Plural Nouns and Verbs
In the last lesson, you learned about singular nouns and verbs. In this lesson, you will learn to identify plural nouns and verbs.
The most important thing to remember about plural verbs is that they don’t end in an “s.” The plural verb matches the plural subject, which is a noun, but don’t add an “s” to the verb. Look at these examples:
In the first sentence, “belong” matches the subject, “books.” There is no “s” at the end of “belong,” but it’s a plural verb. Both “belong” and “books” are plural. In the next two sentences, the helping verb “do” is also plural, while the main verbs, “start” and “need” remain in the simple form.
Plural Helping Verbs
When making a question or making a verb negative, you use a plural helping verb: Here are some examples of plural helping verbs: do, are, have.
Plural nouns are easier to identify than the plural verbs. Plural nouns have an “s” at the end of the word, or there is some other way of forming the plural. In some cases, it’s hard to identify the plural noun because it has an irregular form.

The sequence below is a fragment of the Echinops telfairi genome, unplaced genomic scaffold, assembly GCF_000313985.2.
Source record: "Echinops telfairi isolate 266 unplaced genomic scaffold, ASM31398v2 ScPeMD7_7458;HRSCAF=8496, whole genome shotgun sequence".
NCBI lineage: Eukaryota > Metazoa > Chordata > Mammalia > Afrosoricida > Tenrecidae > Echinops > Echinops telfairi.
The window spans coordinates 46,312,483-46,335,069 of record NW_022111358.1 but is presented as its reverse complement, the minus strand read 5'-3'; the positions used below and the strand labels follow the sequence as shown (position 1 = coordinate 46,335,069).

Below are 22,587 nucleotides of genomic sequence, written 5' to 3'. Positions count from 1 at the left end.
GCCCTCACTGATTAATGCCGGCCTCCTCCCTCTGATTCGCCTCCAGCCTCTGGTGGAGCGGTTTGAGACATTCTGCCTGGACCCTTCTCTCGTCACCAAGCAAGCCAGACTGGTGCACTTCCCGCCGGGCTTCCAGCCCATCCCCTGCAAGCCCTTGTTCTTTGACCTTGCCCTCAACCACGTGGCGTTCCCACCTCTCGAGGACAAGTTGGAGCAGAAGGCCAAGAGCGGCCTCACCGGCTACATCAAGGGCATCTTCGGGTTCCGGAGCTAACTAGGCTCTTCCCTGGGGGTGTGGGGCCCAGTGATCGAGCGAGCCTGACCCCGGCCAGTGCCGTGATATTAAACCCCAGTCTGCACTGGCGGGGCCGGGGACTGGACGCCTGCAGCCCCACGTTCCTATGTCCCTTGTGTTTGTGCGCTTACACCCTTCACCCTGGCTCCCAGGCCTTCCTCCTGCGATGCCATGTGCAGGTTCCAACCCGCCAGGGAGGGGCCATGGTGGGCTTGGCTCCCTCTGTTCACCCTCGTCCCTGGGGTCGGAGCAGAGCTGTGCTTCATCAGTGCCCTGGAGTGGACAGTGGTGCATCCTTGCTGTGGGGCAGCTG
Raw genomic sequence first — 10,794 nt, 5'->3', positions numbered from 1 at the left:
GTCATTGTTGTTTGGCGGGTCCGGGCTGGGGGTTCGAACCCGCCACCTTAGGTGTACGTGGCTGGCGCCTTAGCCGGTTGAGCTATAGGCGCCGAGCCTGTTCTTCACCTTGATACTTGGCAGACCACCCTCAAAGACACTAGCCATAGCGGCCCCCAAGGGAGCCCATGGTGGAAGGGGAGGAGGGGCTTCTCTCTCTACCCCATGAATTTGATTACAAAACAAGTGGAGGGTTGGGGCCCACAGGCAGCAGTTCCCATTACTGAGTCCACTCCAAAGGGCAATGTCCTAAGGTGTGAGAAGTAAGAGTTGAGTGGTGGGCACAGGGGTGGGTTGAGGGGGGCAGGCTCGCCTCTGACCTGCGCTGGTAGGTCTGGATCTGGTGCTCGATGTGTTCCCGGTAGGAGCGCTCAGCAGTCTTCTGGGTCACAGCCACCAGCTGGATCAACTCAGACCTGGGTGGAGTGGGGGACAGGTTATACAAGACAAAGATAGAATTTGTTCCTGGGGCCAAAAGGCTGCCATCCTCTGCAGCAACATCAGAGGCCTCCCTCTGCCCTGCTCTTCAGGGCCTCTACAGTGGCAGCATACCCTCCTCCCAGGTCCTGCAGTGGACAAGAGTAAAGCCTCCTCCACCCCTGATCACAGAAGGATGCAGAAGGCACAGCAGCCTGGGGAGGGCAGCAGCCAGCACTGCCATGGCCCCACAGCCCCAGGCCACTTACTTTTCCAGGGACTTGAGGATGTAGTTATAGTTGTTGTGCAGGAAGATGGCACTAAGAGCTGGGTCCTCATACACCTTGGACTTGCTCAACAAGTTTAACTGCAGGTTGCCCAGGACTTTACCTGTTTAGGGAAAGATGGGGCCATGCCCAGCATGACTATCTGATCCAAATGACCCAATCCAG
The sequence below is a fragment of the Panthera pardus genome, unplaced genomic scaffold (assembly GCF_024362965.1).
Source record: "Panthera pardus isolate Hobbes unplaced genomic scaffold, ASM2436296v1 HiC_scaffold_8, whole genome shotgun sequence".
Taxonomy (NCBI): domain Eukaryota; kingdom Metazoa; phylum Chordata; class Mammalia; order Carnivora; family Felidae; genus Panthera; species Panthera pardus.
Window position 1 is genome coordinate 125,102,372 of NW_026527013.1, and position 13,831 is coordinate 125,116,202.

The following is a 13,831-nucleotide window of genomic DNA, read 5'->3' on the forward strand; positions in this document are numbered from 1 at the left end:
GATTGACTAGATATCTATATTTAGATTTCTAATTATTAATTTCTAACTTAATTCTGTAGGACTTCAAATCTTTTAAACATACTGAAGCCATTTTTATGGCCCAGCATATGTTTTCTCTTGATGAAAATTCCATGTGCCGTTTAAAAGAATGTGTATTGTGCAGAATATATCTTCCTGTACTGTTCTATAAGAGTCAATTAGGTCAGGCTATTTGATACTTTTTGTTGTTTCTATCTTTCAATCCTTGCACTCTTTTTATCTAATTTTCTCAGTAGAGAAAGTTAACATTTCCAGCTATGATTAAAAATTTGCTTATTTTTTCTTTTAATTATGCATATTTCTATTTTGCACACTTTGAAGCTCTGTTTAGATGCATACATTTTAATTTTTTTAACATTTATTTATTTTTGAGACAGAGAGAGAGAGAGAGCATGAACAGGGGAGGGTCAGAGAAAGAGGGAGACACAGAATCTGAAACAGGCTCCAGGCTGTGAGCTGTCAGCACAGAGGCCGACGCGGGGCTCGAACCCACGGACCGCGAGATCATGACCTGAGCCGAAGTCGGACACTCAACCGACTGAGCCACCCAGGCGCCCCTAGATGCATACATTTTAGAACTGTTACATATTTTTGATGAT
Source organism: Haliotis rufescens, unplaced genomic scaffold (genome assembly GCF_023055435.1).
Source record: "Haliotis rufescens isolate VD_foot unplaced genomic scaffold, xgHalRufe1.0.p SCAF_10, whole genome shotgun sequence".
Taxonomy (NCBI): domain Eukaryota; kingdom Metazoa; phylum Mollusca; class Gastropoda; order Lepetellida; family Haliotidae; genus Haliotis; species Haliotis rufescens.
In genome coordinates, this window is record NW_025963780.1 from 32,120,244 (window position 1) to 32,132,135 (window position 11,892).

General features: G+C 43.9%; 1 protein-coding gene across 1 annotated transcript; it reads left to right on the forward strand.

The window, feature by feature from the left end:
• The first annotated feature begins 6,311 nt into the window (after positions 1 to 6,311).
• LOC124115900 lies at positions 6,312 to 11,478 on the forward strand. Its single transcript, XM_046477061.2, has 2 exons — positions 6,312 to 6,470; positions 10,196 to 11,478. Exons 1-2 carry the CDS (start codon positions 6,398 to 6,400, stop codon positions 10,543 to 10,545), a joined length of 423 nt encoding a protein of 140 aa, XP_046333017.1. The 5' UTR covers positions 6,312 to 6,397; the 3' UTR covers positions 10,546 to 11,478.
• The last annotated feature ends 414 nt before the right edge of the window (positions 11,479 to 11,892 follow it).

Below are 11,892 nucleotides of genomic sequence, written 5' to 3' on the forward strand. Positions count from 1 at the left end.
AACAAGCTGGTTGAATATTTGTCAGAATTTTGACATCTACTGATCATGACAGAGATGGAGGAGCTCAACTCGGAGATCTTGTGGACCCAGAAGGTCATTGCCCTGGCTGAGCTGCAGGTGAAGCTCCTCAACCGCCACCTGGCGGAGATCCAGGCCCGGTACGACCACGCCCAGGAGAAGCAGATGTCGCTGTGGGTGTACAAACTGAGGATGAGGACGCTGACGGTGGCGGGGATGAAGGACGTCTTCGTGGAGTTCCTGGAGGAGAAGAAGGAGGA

Here are some examples of regular nouns in the plural form:
Here are some examples of irregular nouns in the plural form:
Fortunately, there aren’t that many nouns that take an irregular, plural form. Most are for certain animals such as deer, mice, geese, and fish–among others. Some words from Latin are plural: bacteria, criteria, and fungi are a few examples. Then there are the common plural forms for men, women, and children.
Now try this exercise. Find and correct the errors in the following sentences and questions. The error will be the subject or the verb. Make sure they remain plural.
1. Orange are my favorite fruit.
2. The fishes is in the water.
3. Fruit from around the world are available at that store.
4. The mens need to get their uniforms cleaned.
5. The stimulus have an interesting affect on the nervous system.
How well did you do? The answers are below:
1. Oranges are my favorite fruit.
2. The fish are in the water.
3. Fruits from around the world are available at that store. (Sometimes it’s okay to use a noncount noun in the form of a count noun. The word “fruit” is an example of this.)
4. The men need to get their uniforms cleaned.
5. The stimuli have an interesting affect on the nervous system.
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